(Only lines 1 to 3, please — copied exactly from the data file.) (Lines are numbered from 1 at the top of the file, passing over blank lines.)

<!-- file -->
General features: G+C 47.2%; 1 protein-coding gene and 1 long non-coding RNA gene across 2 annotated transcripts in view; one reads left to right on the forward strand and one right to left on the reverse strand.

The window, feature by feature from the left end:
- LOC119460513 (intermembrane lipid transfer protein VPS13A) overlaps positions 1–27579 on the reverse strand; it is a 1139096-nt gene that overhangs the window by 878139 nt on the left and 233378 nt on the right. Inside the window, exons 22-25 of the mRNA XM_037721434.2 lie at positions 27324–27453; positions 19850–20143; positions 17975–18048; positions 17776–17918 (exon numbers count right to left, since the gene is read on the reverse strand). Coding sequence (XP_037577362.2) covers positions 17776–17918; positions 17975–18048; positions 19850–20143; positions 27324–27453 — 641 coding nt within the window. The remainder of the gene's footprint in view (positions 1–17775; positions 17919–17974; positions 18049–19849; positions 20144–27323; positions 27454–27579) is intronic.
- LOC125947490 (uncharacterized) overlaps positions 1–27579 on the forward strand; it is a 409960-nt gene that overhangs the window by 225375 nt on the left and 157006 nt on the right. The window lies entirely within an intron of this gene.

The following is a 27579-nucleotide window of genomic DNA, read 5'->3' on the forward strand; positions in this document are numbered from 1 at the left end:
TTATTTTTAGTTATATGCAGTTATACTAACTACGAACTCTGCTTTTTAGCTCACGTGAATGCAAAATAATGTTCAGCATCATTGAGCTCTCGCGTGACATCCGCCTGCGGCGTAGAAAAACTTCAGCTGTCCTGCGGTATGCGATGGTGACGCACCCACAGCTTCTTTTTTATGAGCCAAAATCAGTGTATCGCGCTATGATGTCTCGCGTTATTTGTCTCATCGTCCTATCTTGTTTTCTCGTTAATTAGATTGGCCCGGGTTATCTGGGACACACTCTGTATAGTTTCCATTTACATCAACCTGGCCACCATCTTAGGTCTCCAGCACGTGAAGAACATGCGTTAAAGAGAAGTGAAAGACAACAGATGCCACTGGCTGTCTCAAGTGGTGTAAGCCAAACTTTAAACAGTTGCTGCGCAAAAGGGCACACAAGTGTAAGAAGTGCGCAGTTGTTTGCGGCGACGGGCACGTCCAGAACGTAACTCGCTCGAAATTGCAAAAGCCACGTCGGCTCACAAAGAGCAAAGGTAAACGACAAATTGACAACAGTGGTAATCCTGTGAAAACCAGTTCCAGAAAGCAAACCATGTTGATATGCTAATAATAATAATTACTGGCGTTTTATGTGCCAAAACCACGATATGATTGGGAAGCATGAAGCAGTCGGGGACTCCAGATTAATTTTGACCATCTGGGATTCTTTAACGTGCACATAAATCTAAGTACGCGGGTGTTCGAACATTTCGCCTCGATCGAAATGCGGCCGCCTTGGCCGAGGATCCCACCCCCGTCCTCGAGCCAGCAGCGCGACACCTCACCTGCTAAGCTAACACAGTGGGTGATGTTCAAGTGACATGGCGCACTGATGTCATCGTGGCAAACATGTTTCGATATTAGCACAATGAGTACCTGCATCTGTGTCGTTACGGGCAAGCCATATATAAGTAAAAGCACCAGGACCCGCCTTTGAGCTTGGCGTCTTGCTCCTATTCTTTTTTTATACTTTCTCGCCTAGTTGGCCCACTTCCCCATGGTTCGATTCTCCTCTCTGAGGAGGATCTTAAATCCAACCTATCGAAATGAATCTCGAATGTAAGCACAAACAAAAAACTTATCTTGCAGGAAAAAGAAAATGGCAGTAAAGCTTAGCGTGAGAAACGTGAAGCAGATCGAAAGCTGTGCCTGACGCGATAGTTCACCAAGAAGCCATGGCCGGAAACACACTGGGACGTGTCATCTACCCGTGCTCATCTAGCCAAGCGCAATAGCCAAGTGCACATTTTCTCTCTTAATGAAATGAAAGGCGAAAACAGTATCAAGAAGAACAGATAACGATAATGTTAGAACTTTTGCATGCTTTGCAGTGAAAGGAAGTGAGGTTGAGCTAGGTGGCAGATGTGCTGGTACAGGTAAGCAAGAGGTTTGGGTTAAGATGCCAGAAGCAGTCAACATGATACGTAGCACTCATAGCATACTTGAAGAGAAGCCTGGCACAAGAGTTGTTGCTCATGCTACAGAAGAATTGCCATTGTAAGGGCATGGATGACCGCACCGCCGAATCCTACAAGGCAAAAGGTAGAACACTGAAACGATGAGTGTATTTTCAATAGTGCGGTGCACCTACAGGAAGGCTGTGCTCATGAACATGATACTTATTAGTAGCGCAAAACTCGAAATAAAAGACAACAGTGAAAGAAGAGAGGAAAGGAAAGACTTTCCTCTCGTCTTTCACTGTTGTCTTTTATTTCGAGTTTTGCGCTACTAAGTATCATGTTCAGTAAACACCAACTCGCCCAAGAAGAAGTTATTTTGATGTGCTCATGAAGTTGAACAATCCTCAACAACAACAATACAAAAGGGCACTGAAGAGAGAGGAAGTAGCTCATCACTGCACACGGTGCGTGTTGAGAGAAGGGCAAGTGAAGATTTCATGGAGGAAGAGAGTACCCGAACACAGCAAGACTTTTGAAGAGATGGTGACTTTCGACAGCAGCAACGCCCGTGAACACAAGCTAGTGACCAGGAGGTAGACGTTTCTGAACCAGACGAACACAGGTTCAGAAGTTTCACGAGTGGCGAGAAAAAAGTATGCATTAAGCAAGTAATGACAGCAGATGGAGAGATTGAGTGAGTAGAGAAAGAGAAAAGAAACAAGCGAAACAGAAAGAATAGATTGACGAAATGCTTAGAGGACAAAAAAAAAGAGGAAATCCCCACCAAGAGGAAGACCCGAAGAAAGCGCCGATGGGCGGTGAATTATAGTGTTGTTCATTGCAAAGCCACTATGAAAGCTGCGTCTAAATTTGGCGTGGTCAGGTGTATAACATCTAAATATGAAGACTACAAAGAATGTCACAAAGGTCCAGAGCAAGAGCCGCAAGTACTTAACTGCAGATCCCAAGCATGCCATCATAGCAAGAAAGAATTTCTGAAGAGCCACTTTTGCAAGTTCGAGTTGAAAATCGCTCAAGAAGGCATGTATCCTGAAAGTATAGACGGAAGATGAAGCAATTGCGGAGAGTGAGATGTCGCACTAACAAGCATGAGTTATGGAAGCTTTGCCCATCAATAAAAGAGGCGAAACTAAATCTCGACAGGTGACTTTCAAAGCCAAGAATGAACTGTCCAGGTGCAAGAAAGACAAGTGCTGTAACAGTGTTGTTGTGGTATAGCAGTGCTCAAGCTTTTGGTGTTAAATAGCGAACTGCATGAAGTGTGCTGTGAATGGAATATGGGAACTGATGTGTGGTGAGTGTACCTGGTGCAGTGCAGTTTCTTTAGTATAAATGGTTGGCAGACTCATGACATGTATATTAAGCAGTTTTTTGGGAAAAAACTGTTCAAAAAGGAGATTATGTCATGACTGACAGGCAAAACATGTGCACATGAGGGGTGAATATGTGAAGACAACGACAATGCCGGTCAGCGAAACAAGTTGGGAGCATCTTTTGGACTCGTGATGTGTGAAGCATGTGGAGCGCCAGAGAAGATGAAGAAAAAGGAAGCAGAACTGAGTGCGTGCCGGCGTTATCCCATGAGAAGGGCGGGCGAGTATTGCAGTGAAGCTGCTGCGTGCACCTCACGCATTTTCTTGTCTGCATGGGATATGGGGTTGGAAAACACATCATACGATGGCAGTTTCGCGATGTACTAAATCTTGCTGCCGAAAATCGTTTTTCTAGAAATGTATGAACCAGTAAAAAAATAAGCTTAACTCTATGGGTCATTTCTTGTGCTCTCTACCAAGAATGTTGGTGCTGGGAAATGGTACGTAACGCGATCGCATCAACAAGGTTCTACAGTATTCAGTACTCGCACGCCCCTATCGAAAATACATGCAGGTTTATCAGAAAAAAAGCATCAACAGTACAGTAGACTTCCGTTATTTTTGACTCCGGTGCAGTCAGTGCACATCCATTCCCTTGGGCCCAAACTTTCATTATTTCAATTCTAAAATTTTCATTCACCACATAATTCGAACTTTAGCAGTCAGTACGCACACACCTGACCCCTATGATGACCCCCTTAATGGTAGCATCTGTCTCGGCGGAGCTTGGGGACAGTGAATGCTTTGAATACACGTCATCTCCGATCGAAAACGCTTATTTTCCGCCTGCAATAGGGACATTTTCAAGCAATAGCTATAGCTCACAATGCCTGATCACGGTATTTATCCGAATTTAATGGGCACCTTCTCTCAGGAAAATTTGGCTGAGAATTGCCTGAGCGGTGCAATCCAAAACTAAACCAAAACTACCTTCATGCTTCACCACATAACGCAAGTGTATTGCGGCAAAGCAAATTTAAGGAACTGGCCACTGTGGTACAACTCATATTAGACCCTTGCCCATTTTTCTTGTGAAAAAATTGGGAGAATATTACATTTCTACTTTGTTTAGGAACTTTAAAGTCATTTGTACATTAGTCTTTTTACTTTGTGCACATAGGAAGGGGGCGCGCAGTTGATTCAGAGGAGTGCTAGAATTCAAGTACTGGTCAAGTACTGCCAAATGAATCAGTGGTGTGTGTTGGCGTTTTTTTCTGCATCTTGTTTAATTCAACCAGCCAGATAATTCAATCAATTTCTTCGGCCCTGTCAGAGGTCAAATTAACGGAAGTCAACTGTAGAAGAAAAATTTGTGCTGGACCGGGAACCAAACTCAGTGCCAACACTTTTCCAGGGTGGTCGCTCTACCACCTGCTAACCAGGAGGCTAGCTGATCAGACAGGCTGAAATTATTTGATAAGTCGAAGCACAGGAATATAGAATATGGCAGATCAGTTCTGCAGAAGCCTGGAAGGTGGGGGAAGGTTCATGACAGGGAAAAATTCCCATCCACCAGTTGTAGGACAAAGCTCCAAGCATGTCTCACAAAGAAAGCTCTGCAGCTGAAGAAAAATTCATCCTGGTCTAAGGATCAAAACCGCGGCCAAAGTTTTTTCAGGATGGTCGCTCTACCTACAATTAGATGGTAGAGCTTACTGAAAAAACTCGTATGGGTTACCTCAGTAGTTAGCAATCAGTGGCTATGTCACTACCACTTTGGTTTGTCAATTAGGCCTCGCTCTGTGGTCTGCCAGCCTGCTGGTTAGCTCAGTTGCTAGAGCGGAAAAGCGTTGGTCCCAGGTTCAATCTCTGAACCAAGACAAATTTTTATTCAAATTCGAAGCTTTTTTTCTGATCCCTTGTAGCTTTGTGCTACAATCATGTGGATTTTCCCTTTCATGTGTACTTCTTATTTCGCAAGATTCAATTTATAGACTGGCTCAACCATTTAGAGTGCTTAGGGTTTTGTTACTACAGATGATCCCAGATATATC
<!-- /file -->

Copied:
General features: G+C 47.2%; 1 protein-coding gene and 1 long non-coding RNA gene across 2 annotated transcripts in view; one reads left to right on the forward strand and one right to left on the reverse strand.

The window, feature by feature from the left end:
- LOC119460513 (intermembrane lipid transfer protein VPS13A) overlaps positions 1–27579 on the reverse strand; it is a 1139096-nt gene that overhangs the window by 878139 nt on the left and 233378 nt on the right. Inside the window, exons 22-25 of the mRNA XM_037721434.2 lie at positions 27324–27453; positions 19850–20143; positions 17975–18048; positions 17776–17918 (exon numbers count right to left, since the gene is read on the reverse strand). Coding sequence (XP_037577362.2) covers positions 17776–17918; positions 17975–18048; positions 19850–20143; positions 27324–27453 — 641 coding nt within the window. The remainder of the gene's footprint in view (positions 1–17775; positions 17919–17974; positions 18049–19849; positions 20144–27323; positions 27454–27579) is intronic.